Dr. James Baker and John Hannon founded their chocolate company—later called Walter Baker Chocolate—in 1765. That’s where the term “Baker's Chocolate” comes from, not to denote chocolate that’s just meant for cooking.

13. MILTON HERSHEY REALLY WAS A CANDY KING.

The Pennsylvania native may be best known for starting The Hershey Chocolate Company in good old Hershey, PA, but he got his start in candy long before hooking up with chocolate. His founded his first company, The Lancaster Caramel Company, when he was 30 years old.

14. MILK CHOCOLATE WAS INVENTED IN SWITZERLAND.

Daniel Peter created the tasty treat in 1875—after eight years of trying to make his recipe work. Condensed milk ended up being the key ingredient.

15. MAKING CHOCOLATE IS HARD WORK.

Despite its regal background and revered status, the cacao bean doesn’t just magically turn into chocolate—it takes about 400 beans to make a single pound of the good stuff.

16. THE FIRST CHOCOLATE BAR WAS MADE IN ENGLAND.

Way back in 1842, the Cadbury company made the very first chocolate bar. The company is still in existence, and is perhaps most famous for their delightful Easter-themed treats.

17. MOST CACAO IS NOW GROWN IN AFRICA.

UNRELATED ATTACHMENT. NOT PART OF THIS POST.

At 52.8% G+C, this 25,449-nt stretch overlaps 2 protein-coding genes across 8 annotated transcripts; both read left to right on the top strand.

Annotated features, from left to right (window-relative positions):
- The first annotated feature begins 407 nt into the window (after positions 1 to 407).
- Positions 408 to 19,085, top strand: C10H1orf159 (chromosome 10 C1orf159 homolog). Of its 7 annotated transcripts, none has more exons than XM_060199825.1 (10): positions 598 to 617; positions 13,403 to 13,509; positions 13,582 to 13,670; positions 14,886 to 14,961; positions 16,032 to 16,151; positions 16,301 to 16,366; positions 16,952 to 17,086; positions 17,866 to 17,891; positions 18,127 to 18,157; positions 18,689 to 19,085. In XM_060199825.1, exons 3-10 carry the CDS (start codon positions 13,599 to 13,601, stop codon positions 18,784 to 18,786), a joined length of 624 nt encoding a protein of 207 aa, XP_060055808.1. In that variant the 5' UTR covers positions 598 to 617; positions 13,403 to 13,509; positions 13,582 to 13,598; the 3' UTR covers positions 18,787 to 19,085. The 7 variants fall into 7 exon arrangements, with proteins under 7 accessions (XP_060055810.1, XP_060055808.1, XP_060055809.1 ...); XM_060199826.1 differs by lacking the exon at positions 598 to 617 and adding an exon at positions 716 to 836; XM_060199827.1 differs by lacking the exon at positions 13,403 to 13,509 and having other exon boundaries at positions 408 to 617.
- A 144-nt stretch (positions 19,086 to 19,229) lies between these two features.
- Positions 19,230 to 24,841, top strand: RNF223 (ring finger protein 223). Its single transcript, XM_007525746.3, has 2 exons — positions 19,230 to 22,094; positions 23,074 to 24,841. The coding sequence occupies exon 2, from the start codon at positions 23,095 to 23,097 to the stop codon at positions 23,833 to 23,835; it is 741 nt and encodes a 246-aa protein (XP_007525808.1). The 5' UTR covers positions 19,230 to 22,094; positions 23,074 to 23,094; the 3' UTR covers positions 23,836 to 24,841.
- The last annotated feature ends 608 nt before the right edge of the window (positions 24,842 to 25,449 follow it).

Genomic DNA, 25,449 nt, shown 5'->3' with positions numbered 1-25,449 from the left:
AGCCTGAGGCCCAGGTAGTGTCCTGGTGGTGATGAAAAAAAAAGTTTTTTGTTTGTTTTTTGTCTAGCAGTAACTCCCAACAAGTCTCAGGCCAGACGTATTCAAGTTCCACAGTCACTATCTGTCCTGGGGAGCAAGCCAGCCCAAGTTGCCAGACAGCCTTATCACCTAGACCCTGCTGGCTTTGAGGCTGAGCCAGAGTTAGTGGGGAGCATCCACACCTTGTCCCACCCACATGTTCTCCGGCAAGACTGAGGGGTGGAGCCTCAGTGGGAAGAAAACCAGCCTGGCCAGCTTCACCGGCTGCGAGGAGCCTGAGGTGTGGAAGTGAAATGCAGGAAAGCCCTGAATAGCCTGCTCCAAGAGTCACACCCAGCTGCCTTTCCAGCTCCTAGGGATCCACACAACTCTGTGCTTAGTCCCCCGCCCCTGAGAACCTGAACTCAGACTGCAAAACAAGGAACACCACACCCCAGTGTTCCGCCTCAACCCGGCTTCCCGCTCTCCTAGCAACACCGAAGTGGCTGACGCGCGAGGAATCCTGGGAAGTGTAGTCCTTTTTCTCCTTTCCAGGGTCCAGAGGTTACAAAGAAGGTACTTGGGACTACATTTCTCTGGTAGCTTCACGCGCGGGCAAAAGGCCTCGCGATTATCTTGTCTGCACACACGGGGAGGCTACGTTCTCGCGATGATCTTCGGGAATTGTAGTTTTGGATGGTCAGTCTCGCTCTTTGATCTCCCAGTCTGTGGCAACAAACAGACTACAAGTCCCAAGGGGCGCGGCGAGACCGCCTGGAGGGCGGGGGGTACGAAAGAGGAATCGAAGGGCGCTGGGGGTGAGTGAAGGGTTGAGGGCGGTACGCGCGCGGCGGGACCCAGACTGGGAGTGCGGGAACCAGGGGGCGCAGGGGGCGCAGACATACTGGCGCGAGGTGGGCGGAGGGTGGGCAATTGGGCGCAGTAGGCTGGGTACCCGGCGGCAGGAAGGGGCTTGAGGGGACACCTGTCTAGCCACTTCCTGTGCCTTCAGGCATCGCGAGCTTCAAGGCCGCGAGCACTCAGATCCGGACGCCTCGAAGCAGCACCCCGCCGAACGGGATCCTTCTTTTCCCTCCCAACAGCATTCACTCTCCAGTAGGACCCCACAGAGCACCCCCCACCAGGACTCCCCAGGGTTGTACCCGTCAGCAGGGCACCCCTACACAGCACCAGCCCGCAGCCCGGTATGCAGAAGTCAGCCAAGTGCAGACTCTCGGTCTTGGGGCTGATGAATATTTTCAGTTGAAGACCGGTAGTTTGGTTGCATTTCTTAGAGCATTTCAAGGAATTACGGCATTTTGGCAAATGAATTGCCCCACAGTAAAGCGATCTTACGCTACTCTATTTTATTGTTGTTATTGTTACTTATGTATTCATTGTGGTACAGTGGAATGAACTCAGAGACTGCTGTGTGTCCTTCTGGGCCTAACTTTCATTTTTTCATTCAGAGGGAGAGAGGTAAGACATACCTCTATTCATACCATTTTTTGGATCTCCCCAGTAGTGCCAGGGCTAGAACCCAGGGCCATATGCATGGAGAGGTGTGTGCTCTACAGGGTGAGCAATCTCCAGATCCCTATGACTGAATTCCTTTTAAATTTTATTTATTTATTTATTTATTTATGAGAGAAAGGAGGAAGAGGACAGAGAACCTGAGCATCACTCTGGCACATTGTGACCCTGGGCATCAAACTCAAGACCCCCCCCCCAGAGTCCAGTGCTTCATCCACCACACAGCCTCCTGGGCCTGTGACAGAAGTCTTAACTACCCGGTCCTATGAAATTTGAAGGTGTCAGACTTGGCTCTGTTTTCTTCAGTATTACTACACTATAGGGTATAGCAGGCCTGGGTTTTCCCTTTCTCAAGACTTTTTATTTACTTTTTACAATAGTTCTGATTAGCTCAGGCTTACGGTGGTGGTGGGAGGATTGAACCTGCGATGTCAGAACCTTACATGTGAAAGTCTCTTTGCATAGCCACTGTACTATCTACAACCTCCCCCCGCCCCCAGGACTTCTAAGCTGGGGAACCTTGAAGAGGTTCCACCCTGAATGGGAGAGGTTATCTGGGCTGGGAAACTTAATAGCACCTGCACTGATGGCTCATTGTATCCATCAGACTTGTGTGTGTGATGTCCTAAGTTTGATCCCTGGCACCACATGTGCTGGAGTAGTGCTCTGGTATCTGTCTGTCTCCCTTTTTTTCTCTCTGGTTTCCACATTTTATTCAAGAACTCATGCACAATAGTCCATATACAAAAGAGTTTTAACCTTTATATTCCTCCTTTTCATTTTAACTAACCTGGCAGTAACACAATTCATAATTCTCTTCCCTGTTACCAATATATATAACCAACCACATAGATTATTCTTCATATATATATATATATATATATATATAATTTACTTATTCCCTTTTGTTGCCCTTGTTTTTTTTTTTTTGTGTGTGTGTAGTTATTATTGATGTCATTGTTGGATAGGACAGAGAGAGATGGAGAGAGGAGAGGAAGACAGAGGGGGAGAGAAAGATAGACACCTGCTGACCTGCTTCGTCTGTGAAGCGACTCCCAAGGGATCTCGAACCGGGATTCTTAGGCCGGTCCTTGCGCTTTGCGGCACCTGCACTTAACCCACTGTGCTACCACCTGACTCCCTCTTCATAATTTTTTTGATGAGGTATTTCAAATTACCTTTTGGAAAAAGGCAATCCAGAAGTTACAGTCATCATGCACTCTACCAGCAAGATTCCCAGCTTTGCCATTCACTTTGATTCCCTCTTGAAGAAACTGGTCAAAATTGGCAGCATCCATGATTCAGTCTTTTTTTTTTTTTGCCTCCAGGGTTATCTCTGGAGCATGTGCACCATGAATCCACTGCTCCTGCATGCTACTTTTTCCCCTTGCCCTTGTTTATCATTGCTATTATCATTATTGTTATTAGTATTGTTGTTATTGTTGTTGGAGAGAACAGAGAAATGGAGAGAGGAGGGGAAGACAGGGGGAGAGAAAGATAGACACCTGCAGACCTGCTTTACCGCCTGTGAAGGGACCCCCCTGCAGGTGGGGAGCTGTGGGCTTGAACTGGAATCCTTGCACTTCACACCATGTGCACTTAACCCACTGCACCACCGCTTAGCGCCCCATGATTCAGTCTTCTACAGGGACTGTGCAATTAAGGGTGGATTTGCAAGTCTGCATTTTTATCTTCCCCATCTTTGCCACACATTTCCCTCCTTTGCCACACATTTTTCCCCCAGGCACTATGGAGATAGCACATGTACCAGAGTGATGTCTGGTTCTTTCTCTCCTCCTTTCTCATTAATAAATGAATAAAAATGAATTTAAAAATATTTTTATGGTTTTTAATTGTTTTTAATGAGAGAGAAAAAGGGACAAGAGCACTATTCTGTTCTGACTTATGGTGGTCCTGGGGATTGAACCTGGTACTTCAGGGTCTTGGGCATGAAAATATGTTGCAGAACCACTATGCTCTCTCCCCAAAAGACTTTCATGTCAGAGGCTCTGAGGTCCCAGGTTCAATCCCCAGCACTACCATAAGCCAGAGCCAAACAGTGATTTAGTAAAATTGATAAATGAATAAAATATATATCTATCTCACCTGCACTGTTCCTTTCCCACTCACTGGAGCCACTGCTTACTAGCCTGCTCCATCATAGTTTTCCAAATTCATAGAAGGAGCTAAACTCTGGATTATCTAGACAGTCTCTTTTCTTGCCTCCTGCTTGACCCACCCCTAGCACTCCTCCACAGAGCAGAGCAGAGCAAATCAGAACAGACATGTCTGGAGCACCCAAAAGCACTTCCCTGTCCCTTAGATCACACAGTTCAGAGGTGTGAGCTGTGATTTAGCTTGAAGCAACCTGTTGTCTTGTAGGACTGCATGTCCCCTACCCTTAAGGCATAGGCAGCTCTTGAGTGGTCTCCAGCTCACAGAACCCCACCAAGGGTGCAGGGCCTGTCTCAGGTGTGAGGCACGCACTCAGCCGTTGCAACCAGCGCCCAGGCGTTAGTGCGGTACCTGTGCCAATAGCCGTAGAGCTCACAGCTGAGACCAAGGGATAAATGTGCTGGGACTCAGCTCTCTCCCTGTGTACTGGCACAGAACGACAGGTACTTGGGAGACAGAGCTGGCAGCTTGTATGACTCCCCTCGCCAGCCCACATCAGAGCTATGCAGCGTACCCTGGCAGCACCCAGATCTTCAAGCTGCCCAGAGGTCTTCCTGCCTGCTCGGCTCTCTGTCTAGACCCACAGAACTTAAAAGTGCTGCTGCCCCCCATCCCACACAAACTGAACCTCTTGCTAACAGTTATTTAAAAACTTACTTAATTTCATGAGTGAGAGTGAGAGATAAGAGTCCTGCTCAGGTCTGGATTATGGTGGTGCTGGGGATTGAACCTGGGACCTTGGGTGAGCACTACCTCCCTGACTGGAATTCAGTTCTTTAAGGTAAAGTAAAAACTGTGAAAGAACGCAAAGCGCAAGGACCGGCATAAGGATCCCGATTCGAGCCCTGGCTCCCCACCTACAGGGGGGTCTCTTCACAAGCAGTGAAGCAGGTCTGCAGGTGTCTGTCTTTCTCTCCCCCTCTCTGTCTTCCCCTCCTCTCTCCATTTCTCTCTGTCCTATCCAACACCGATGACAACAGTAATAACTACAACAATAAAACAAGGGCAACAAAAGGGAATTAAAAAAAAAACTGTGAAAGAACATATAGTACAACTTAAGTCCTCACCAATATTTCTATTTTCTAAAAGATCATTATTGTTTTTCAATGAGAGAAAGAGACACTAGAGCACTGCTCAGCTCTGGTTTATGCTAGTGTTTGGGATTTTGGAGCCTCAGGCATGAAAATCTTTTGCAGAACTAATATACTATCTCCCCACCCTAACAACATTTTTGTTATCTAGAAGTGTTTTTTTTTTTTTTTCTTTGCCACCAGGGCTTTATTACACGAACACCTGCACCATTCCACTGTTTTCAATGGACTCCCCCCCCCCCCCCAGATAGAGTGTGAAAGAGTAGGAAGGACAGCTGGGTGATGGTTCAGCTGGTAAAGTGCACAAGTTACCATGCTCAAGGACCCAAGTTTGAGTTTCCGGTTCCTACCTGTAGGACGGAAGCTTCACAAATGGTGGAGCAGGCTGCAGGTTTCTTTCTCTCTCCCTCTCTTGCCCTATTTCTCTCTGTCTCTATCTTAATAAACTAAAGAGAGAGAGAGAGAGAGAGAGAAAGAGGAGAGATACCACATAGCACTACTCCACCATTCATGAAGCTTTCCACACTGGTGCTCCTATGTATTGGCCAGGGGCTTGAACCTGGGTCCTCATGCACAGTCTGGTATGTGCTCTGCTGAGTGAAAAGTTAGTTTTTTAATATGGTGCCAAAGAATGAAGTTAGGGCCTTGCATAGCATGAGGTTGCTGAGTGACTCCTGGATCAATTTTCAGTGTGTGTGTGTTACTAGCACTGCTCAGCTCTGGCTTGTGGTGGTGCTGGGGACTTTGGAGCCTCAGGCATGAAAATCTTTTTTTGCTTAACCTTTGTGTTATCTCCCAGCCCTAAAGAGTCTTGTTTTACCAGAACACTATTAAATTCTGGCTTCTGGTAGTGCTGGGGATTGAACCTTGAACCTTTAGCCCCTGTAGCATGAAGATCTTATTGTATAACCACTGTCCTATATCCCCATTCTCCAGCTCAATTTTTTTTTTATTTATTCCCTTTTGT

Despite its Amazonian roots, most cacao—nearly 70 percent of the world’s supply—comes from Africa. The Ivory Coast is the largest single producer, providing about 30 percent of all the world’s cacao.

18. CACAO TREES CAN LIVE TO BE 200 YEARS OLD.

That may sound impressive, but the tropical beauties only make viable cacao beans for just 25 years of their lifespan.

19. THERE ARE TWO KINDS OF CACAO.

Most modern chocolate comes from forastero beans, which are considered easy to grow—though the crillo bean is believed to make much tastier chocolate.

20. CHOCOLATE HAS A SPECIAL MELTING POINT.

Chocolate is the only edible substance to melt around 93° F, just below the human body temperature. That’s why chocolate melts so easily on your tongue.

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Food
Does More Fat Really Make Ice Cream Taste Better?
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Cholesterol. Sugar. Carbs. Fat. As diet-trend demons come and go, grocery store shelves fill with products catering to every type of restriction. But as any lifelong snacker knows, most of these low-sugar/carb/fat options can't hold a candle to the real thing when it comes to taste. Or can they? Scientists writing in the Journal of Dairy Science say fat may be less important to ice cream's deliciousness than we thought.

Food researchers at Penn State brought 292 ice cream fans into their Sensory Evaluation Center and served each person several small, identical, unlabeled bowls of vanilla ice cream made with a range of fat levels: 6 percent, 8 percent, 10 percent, 12 percent, or 14 percent. The participants were asked to taste and compare the samples.

The researchers had two questions: Could participants tell the difference between varying fat levels? And if so, did they care?

The answer to the first question is, "It depends." Taste-testers' tongues could spot the fat gap of 4 percent between dishes of 6 percent and 10 percent. But when that range moved to 8 percent and 12 percent, they no longer noticed.